The final question is whether any exceptions to the duty of non-disclosure are applicable.

Here, the court made a distinction between duties owed by the bank, and duties owed by the employees.

Section 64 does not impose an obligation of confidentiality on the bank itself. It is an obligation on the employees. This is demonstrated by the fact that an oath is required, and only a natural person can take an oath.

However, an obligation of confidentiality is owed by the bank at common law. The Privy Council found that there is “no difficulty “about giving effect to a common law exception of the kind recognised in Norwich Pharmacal.

A Norwich Pharmacal application constitutes “civil proceedings involving the financial institution and the customer or his account”, which is expressly carved out in section 64 of the Banking Act 2004 as an exclusion. The Privy Council held that this must extend to a situation where the disclosure in question has been ordered by the court.

To add further weight to the argument, the Privy Council took a step back and considered the objective of the statute. They found it would be “remarkable” if the Banking Act 2004 had the effect of preventing the court from exercising what is an important and salutary jurisdiction to assist victims of fraud. That was clearly not the purpose of section 64.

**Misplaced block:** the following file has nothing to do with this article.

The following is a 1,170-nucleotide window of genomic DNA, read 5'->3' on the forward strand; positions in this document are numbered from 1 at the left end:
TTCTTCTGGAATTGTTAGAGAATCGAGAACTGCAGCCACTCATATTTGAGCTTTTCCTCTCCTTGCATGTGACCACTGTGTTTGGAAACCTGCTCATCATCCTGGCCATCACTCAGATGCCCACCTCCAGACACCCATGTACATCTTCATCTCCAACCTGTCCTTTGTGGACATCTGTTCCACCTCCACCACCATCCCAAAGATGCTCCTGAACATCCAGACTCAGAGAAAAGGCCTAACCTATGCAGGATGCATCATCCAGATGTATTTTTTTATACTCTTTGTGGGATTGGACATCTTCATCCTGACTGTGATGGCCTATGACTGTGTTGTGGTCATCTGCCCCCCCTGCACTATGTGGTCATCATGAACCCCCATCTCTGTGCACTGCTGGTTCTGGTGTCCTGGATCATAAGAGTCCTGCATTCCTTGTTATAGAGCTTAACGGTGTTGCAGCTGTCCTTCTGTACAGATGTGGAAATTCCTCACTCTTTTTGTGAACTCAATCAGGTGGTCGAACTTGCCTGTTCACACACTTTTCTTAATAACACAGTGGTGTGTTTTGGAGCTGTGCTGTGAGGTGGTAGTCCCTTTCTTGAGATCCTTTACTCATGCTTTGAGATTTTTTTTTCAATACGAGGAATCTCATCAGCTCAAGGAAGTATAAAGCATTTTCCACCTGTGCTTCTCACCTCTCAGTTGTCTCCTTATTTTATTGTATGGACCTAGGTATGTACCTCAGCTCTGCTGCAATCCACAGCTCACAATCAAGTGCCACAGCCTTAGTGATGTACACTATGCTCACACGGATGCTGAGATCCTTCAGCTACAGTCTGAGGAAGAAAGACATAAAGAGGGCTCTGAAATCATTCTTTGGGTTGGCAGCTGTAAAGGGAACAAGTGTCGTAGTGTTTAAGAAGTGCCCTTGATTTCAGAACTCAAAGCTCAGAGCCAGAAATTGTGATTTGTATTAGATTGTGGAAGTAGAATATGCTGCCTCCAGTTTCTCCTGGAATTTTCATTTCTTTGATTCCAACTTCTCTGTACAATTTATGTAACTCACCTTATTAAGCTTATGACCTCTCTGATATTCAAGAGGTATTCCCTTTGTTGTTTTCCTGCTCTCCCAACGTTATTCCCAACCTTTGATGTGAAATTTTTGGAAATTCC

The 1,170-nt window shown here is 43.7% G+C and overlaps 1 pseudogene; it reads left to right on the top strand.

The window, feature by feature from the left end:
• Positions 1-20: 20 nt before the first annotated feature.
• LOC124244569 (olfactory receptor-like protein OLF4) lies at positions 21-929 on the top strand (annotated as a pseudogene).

Weight Placed on the Availability of other Protections

The respondents’ other argument was that it was not necessary to grant the Norwich Pharmacal order, which is viewed as “exceptional and intrusive” in circumstances in which other routes to justice were available.

The court clarified that “The reason why the Norwich Pharmacal jurisdiction is referred to as ‘exceptional’ is that it involves an innocent third party being required to supply (typically confidential) information to an apparent victim of wrongdoing to whom they would otherwise owe no duty”.

It is true that the applicant had recourse to several judicial remedies to secure their interests, including (i) a statutory demand (ii) a Mereva order (freezing injunction) (iii) a provisional attachment order.

In the respondents; favour in this argument is the decision in Santander UK Plc v National Westminster Bank [2014] EWHC 2626 (Ch), where the judge made the order for disclosure of the minimum information sought (of the recipients of mistaken payments), because it was an order of last resort and the claimant had no other option.

But in the current case, the court exercised its discretion in deciding whether it was “just and convenient” to grant the relief to uphold its duty to assist the person that has been wronged. In this case, the Privy Council considered that it was an “appropriate and proportionate response” and the order was necessary to do justice.

 

Nicola Sharp C 09983

Nicola Sharp

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Nicola is known for her fraud, civil recovery, arbitration and business crime expertise, her experience of leading the largest financial disputes and multinational investigations and her skills in devising preventative measures and conducting internal investigations for corporates.